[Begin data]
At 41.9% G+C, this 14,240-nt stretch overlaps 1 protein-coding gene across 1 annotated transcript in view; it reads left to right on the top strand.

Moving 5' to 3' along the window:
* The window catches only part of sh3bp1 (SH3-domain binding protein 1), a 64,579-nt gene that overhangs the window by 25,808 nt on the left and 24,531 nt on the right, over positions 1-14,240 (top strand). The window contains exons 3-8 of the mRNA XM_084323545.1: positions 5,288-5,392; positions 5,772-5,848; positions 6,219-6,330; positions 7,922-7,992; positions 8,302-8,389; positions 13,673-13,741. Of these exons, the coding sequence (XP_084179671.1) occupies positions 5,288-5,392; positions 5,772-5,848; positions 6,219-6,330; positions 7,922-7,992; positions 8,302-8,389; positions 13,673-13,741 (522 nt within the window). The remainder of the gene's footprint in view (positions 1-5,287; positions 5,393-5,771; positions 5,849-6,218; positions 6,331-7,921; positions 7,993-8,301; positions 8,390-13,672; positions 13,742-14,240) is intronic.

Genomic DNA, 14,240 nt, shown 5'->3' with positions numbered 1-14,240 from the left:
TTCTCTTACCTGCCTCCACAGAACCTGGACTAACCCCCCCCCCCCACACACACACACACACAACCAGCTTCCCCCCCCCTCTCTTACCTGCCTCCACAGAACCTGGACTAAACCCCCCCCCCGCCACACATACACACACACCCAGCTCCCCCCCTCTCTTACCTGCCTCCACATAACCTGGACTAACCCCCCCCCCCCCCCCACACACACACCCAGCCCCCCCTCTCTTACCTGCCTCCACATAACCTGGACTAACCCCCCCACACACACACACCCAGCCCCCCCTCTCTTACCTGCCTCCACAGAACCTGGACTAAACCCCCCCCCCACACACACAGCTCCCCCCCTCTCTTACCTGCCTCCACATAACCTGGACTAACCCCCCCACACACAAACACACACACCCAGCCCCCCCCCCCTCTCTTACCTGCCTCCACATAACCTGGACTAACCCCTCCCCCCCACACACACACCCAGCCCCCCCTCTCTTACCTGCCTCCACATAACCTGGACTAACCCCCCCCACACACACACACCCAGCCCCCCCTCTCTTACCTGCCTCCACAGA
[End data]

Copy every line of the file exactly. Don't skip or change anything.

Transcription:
At 41.9% G+C, this 14,240-nt stretch overlaps 1 protein-coding gene across 1 annotated transcript in view; it reads left to right on the top strand.

Moving 5' to 3' along the window:
* The window catches only part of sh3bp1 (SH3-domain binding protein 1), a 64,579-nt gene that overhangs the window by 25,808 nt on the left and 24,531 nt on the right, over positions 1-14,240 (top strand). The window contains exons 3-8 of the mRNA XM_084323545.1: positions 5,288-5,392; positions 5,772-5,848; positions 6,219-6,330; positions 7,922-7,992; positions 8,302-8,389; positions 13,673-13,741. Of these exons, the coding sequence (XP_084179671.1) occupies positions 5,288-5,392; positions 5,772-5,848; positions 6,219-6,330; positions 7,922-7,992; positions 8,302-8,389; positions 13,673-13,741 (522 nt within the window). The remainder of the gene's footprint in view (positions 1-5,287; positions 5,393-5,771; positions 5,849-6,218; positions 6,331-7,921; positions 7,993-8,301; positions 8,390-13,672; positions 13,742-14,240) is intronic.

Genomic DNA, 14,240 nt, shown 5'->3' with positions numbered 1-14,240 from the left:
TTCTCTTACCTGCCTCCACAGAACCTGGACTAACCCCCCCCCCCCACACACACACACACACAACCAGCTTCCCCCCCCCTCTCTTACCTGCCTCCACAGAACCTGGACTAAACCCCCCCCCCGCCACACATACACACACACCCAGCTCCCCCCCTCTCTTACCTGCCTCCACATAACCTGGACTAACCCCCCCCCCCCCCCCACACACACACCCAGCCCCCCCTCTCTTACCTGCCTCCACATAACCTGGACTAACCCCCCCACACACACACACCCAGCCCCCCCTCTCTTACCTGCCTCCACAGAACCTGGACTAAACCCCCCCCCCACACACACAGCTCCCCCCCTCTCTTACCTGCCTCCACATAACCTGGACTAACCCCCCCACACACAAACACACACACCCAGCCCCCCCCCCCTCTCTTACCTGCCTCCACATAACCTGGACTAACCCCTCCCCCCCACACACACACCCAGCCCCCCCTCTCTTACCTGCCTCCACATAACCTGGACTAACCCCCCCCACACACACACACCCAGCCCCCCCTCTCTTACCTGCCTCCACAGA